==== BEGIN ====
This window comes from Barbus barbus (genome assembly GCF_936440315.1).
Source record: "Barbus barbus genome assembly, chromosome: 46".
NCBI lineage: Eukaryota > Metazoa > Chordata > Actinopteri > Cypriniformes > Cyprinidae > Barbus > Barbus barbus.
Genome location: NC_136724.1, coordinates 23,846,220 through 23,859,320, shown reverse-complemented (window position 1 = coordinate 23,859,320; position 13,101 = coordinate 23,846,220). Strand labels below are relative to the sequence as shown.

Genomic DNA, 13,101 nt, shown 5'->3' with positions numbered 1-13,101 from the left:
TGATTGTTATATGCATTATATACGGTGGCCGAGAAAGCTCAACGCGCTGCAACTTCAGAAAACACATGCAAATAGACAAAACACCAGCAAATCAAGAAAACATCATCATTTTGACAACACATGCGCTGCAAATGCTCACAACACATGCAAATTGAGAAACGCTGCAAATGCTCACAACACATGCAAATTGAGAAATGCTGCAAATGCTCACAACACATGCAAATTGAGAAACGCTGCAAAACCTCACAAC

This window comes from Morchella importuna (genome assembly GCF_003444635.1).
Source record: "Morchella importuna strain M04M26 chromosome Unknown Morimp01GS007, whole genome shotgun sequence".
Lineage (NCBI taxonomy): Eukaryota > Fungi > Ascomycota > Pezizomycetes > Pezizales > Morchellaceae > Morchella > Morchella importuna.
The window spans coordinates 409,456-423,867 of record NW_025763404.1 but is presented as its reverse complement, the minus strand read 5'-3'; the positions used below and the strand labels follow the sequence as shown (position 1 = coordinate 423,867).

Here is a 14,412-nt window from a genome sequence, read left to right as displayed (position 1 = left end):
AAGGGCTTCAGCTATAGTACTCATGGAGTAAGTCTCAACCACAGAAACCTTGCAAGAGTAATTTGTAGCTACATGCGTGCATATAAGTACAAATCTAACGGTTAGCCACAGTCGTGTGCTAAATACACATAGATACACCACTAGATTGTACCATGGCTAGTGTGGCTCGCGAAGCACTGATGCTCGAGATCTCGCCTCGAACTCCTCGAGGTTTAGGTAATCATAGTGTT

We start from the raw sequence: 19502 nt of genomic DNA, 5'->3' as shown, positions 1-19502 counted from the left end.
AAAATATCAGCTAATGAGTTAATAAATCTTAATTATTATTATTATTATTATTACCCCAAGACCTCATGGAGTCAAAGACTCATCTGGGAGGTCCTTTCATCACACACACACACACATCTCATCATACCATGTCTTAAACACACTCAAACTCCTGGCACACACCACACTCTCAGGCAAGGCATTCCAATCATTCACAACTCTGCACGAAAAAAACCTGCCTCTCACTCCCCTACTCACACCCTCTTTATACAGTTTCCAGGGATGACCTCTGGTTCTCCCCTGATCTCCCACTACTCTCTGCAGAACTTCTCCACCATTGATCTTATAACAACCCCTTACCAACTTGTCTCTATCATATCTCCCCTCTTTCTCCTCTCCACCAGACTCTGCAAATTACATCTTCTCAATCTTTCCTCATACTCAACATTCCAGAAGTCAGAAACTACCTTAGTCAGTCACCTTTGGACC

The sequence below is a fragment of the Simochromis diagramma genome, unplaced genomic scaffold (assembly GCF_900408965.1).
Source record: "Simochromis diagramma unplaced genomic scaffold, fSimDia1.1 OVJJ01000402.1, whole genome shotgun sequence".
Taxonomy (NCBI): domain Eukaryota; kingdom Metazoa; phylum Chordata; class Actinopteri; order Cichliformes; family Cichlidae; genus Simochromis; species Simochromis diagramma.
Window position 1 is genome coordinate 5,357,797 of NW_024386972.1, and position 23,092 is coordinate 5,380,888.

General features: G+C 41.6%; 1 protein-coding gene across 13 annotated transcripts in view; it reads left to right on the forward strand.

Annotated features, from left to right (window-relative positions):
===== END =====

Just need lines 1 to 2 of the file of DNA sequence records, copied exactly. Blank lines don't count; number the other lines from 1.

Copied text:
This window comes from Barbus barbus (genome assembly GCF_936440315.1).
Source record: "Barbus barbus genome assembly, chromosome: 46".